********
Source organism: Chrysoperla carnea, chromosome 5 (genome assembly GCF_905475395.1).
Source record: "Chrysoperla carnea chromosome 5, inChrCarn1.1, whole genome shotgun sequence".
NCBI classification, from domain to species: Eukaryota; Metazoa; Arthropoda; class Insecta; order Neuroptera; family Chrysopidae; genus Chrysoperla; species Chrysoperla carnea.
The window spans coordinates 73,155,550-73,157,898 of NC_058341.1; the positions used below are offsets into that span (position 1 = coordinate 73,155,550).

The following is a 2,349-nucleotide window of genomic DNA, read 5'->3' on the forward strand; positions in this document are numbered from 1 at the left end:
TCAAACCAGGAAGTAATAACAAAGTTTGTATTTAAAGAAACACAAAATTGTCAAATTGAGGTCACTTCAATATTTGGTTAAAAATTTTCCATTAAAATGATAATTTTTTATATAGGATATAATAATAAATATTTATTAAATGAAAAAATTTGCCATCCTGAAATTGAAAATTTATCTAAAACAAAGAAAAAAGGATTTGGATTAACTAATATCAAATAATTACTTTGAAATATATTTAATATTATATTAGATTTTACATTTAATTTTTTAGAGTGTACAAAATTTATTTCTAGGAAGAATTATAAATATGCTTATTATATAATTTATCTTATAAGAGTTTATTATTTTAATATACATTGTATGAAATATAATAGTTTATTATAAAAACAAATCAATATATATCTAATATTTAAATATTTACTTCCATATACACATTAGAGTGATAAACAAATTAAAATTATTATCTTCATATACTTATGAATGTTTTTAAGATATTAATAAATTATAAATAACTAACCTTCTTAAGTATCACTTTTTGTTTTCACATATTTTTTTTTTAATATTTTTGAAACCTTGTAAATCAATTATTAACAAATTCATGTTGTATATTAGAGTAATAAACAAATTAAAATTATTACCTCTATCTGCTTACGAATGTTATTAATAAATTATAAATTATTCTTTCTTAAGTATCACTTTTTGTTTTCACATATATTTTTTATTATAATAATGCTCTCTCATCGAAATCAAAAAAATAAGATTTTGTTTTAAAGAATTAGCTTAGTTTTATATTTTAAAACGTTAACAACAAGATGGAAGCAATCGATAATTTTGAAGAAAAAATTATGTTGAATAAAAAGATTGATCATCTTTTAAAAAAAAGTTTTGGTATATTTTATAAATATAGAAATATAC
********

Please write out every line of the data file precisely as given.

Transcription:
Source organism: Chrysoperla carnea, chromosome 5 (genome assembly GCF_905475395.1).
Source record: "Chrysoperla carnea chromosome 5, inChrCarn1.1, whole genome shotgun sequence".
NCBI classification, from domain to species: Eukaryota; Metazoa; Arthropoda; class Insecta; order Neuroptera; family Chrysopidae; genus Chrysoperla; species Chrysoperla carnea.
The window spans coordinates 73,155,550-73,157,898 of NC_058341.1; the positions used below are offsets into that span (position 1 = coordinate 73,155,550).

The following is a 2,349-nucleotide window of genomic DNA, read 5'->3' on the forward strand; positions in this document are numbered from 1 at the left end:
TCAAACCAGGAAGTAATAACAAAGTTTGTATTTAAAGAAACACAAAATTGTCAAATTGAGGTCACTTCAATATTTGGTTAAAAATTTTCCATTAAAATGATAATTTTTTATATAGGATATAATAATAAATATTTATTAAATGAAAAAATTTGCCATCCTGAAATTGAAAATTTATCTAAAACAAAGAAAAAAGGATTTGGATTAACTAATATCAAATAATTACTTTGAAATATATTTAATATTATATTAGATTTTACATTTAATTTTTTAGAGTGTACAAAATTTATTTCTAGGAAGAATTATAAATATGCTTATTATATAATTTATCTTATAAGAGTTTATTATTTTAATATACATTGTATGAAATATAATAGTTTATTATAAAAACAAATCAATATATATCTAATATTTAAATATTTACTTCCATATACACATTAGAGTGATAAACAAATTAAAATTATTATCTTCATATACTTATGAATGTTTTTAAGATATTAATAAATTATAAATAACTAACCTTCTTAAGTATCACTTTTTGTTTTCACATATTTTTTTTTTAATATTTTTGAAACCTTGTAAATCAATTATTAACAAATTCATGTTGTATATTAGAGTAATAAACAAATTAAAATTATTACCTCTATCTGCTTACGAATGTTATTAATAAATTATAAATTATTCTTTCTTAAGTATCACTTTTTGTTTTCACATATATTTTTTATTATAATAATGCTCTCTCATCGAAATCAAAAAAATAAGATTTTGTTTTAAAGAATTAGCTTAGTTTTATATTTTAAAACGTTAACAACAAGATGGAAGCAATCGATAATTTTGAAGAAAAAATTATGTTGAATAAAAAGATTGATCATCTTTTAAAAAAAAGTTTTGGTATATTTTATAAATATAGAAATATAC